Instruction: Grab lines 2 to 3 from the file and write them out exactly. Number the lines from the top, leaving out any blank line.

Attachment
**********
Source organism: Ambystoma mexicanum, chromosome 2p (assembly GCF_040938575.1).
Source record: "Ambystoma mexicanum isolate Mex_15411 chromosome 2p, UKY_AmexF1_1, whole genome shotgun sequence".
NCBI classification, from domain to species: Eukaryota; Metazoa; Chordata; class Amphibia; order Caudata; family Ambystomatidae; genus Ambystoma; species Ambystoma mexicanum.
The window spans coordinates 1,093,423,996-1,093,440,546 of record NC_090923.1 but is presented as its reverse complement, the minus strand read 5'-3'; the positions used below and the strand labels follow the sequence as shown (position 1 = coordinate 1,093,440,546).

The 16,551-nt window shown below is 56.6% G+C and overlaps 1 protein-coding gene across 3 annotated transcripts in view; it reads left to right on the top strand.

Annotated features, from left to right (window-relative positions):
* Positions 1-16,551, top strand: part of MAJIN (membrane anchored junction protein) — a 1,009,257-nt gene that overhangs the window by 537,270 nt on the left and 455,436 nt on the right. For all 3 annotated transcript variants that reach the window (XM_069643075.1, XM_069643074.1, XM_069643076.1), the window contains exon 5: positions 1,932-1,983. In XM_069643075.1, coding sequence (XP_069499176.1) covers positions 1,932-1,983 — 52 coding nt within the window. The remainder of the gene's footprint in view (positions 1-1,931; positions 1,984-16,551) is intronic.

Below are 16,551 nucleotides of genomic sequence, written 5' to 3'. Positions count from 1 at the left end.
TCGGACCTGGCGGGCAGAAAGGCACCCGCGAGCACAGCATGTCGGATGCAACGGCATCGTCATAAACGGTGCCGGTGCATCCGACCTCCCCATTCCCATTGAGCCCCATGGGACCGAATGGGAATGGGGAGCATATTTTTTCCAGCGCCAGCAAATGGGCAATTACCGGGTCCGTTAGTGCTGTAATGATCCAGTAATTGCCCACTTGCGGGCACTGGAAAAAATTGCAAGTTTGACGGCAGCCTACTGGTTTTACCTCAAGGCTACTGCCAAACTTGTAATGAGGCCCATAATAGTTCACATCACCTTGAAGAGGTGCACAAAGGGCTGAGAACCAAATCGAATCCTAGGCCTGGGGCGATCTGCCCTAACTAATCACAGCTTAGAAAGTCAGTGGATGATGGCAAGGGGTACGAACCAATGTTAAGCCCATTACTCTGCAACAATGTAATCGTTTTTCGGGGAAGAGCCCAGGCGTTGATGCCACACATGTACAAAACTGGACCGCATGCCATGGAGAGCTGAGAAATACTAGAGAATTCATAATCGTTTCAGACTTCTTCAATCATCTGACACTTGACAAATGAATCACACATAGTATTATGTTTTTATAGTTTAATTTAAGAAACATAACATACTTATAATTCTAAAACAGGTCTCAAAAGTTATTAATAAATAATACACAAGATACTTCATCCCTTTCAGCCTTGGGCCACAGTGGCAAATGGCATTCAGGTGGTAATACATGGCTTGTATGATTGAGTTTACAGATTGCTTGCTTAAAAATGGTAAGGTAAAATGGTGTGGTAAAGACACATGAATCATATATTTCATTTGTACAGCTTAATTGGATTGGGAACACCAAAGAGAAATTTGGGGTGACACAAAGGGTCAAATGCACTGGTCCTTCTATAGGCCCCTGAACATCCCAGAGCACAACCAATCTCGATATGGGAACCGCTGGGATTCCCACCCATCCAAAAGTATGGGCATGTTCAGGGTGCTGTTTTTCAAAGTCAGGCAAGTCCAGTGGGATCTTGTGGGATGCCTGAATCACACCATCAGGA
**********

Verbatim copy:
Source record: "Ambystoma mexicanum isolate Mex_15411 chromosome 2p, UKY_AmexF1_1, whole genome shotgun sequence".
NCBI classification, from domain to species: Eukaryota; Metazoa; Chordata; class Amphibia; order Caudata; family Ambystomatidae; genus Ambystoma; species Ambystoma mexicanum.